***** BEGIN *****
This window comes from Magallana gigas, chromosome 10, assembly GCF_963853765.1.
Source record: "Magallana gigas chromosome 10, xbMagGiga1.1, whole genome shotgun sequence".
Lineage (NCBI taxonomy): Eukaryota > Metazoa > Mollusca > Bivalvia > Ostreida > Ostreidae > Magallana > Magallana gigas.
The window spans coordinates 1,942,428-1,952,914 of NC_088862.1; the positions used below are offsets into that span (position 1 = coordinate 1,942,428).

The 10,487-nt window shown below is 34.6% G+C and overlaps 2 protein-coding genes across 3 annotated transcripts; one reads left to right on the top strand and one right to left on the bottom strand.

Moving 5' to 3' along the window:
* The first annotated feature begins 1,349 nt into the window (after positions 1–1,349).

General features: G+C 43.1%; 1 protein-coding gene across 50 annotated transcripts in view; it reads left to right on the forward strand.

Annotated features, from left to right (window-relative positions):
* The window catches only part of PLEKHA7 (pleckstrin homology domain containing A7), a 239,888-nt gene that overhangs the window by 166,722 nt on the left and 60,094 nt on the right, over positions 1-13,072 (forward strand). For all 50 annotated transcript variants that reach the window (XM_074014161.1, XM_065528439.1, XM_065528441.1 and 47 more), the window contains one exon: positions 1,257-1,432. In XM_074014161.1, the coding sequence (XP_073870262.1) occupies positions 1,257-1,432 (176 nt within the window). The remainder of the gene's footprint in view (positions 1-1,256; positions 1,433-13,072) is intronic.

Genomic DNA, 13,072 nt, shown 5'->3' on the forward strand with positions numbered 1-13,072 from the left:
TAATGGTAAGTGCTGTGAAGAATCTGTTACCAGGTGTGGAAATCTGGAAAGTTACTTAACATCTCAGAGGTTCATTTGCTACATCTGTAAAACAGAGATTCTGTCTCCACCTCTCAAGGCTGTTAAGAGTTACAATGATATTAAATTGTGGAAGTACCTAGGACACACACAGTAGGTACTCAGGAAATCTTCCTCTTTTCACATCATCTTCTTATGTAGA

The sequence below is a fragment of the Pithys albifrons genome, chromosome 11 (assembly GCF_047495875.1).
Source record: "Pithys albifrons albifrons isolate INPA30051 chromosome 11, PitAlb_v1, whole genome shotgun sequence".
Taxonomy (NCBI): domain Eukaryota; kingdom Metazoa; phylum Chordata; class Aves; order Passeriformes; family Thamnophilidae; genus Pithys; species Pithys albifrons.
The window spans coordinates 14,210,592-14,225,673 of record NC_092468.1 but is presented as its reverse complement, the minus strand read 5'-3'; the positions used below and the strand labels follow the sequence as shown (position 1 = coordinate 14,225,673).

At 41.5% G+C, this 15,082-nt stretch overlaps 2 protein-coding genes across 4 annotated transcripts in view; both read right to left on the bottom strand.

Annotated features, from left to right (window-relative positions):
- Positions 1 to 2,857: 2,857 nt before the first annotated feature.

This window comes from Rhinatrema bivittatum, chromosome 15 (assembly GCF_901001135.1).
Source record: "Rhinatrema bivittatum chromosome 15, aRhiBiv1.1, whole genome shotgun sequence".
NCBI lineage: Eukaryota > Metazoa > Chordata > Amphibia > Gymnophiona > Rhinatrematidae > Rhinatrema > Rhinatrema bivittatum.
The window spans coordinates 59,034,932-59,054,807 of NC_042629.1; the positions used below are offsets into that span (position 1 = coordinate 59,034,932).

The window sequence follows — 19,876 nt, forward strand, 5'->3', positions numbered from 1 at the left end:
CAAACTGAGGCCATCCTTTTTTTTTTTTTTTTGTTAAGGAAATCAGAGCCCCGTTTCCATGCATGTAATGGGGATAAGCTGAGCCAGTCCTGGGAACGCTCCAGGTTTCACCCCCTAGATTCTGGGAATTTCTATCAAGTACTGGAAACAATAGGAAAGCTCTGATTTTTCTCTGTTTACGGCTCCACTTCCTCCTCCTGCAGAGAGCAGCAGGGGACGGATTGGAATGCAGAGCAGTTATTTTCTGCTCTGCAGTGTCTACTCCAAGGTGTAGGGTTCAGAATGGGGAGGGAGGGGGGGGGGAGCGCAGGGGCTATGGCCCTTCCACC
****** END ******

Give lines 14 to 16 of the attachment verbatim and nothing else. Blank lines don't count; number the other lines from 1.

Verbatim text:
Source record: "Pithys albifrons albifrons isolate INPA30051 chromosome 11, PitAlb_v1, whole genome shotgun sequence".
Taxonomy (NCBI): domain Eukaryota; kingdom Metazoa; phylum Chordata; class Aves; order Passeriformes; family Thamnophilidae; genus Pithys; species Pithys albifrons.
The window spans coordinates 14,210,592-14,225,673 of record NC_092468.1 but is presented as its reverse complement, the minus strand read 5'-3'; the positions used below and the strand labels follow the sequence as shown (position 1 = coordinate 14,225,673).